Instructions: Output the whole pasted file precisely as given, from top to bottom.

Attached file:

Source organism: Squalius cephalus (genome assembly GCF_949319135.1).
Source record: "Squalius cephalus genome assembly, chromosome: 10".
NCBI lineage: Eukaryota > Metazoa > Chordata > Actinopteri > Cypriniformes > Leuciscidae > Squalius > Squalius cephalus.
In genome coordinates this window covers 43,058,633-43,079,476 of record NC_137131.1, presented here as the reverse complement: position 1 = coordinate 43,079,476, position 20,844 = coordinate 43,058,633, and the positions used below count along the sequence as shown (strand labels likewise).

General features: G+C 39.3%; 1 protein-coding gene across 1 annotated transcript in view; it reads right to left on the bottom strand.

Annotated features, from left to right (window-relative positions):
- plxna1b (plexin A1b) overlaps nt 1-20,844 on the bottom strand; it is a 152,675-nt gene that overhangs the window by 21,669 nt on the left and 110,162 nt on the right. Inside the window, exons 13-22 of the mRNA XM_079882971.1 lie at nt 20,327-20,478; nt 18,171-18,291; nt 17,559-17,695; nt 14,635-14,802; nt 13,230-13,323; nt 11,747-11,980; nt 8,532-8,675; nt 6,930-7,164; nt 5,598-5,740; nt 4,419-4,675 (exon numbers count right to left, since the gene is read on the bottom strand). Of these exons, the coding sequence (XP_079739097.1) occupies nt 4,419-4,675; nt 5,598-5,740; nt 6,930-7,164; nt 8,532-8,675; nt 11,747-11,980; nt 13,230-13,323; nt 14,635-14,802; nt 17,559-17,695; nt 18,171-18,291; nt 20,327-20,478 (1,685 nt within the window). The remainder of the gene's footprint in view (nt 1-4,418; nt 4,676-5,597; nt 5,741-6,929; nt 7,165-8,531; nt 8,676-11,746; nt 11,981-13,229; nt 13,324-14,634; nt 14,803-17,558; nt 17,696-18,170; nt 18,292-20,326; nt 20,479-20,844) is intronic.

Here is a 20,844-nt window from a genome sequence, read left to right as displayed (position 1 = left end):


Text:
Source organism: Squalius cephalus (genome assembly GCF_949319135.1).
Source record: "Squalius cephalus genome assembly, chromosome: 10".
NCBI lineage: Eukaryota > Metazoa > Chordata > Actinopteri > Cypriniformes > Leuciscidae > Squalius > Squalius cephalus.
In genome coordinates this window covers 43,058,633-43,079,476 of record NC_137131.1, presented here as the reverse complement: position 1 = coordinate 43,079,476, position 20,844 = coordinate 43,058,633, and the positions used below count along the sequence as shown (strand labels likewise).

General features: G+C 39.3%; 1 protein-coding gene across 1 annotated transcript in view; it reads right to left on the bottom strand.

Annotated features, from left to right (window-relative positions):
- plxna1b (plexin A1b) overlaps nt 1-20,844 on the bottom strand; it is a 152,675-nt gene that overhangs the window by 21,669 nt on the left and 110,162 nt on the right. Inside the window, exons 13-22 of the mRNA XM_079882971.1 lie at nt 20,327-20,478; nt 18,171-18,291; nt 17,559-17,695; nt 14,635-14,802; nt 13,230-13,323; nt 11,747-11,980; nt 8,532-8,675; nt 6,930-7,164; nt 5,598-5,740; nt 4,419-4,675 (exon numbers count right to left, since the gene is read on the bottom strand). Of these exons, the coding sequence (XP_079739097.1) occupies nt 4,419-4,675; nt 5,598-5,740; nt 6,930-7,164; nt 8,532-8,675; nt 11,747-11,980; nt 13,230-13,323; nt 14,635-14,802; nt 17,559-17,695; nt 18,171-18,291; nt 20,327-20,478 (1,685 nt within the window). The remainder of the gene's footprint in view (nt 1-4,418; nt 4,676-5,597; nt 5,741-6,929; nt 7,165-8,531; nt 8,676-11,746; nt 11,981-13,229; nt 13,324-14,634; nt 14,803-17,558; nt 17,696-18,170; nt 18,292-20,326; nt 20,479-20,844) is intronic.

Here is a 20,844-nt window from a genome sequence, read left to right as displayed (position 1 = left end):